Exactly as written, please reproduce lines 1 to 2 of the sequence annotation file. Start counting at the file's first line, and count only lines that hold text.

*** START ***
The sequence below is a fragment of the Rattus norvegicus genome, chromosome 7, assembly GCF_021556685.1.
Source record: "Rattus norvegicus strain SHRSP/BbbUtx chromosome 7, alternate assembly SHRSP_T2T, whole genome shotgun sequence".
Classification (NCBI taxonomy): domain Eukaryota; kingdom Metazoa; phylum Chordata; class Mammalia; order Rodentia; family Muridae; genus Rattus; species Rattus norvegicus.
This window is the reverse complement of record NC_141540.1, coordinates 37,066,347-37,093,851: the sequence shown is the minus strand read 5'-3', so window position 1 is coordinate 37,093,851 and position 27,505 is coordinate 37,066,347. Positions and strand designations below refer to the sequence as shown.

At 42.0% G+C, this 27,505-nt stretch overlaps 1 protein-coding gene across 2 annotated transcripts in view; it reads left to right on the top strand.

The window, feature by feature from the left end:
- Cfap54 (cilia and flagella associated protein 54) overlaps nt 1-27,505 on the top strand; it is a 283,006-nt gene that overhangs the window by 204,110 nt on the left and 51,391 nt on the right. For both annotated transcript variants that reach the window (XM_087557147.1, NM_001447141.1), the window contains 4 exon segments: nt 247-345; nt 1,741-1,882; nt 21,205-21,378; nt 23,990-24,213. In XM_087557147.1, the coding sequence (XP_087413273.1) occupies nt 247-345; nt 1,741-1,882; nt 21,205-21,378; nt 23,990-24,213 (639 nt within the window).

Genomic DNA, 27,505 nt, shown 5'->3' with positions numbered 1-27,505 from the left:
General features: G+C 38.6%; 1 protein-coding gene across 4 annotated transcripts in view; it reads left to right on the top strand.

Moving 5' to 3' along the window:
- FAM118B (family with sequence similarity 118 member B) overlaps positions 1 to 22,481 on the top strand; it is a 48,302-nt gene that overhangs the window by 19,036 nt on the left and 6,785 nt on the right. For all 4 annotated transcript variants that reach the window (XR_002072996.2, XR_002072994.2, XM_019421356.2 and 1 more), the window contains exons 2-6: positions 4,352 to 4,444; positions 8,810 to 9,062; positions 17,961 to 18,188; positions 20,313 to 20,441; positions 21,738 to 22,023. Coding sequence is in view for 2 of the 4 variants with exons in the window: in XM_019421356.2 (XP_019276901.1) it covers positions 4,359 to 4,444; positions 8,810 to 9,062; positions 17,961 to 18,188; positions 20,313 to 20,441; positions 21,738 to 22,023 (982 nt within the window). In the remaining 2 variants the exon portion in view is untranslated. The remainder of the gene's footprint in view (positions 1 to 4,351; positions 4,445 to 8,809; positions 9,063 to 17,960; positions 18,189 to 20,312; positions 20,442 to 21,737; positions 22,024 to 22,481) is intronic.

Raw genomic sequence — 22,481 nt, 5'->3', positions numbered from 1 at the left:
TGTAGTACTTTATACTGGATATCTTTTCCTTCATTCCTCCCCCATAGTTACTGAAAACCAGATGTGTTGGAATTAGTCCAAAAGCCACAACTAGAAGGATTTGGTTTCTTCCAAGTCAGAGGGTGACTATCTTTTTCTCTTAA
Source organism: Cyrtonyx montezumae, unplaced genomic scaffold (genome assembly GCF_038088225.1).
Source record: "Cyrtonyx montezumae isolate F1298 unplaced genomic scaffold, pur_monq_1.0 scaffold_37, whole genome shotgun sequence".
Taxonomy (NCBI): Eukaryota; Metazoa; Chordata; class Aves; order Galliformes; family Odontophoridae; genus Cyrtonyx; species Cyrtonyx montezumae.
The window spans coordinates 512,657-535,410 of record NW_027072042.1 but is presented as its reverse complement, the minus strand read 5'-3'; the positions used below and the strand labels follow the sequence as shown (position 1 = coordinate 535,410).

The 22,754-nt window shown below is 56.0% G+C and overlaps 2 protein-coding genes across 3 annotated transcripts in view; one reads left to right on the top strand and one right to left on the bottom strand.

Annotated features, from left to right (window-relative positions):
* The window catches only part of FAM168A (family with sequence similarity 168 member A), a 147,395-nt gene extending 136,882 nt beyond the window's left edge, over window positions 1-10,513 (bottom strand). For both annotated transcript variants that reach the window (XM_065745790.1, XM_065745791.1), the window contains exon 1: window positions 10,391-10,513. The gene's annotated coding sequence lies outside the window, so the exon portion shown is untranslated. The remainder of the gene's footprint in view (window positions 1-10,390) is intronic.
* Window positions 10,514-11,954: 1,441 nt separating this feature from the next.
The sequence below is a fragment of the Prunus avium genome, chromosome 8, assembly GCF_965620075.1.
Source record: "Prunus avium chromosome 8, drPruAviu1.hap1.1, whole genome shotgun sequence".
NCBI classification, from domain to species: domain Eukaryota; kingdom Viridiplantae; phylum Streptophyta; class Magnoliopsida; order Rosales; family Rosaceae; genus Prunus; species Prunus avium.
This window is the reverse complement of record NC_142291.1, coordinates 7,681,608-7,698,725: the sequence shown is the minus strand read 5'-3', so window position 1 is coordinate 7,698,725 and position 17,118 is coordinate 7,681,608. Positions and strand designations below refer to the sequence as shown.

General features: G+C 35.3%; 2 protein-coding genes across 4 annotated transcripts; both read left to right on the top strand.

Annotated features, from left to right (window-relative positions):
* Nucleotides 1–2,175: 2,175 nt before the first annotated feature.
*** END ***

The sequence below is a fragment of the Rattus norvegicus genome, chromosome 7, assembly GCF_021556685.1.
Source record: "Rattus norvegicus strain SHRSP/BbbUtx chromosome 7, alternate assembly SHRSP_T2T, whole genome shotgun sequence".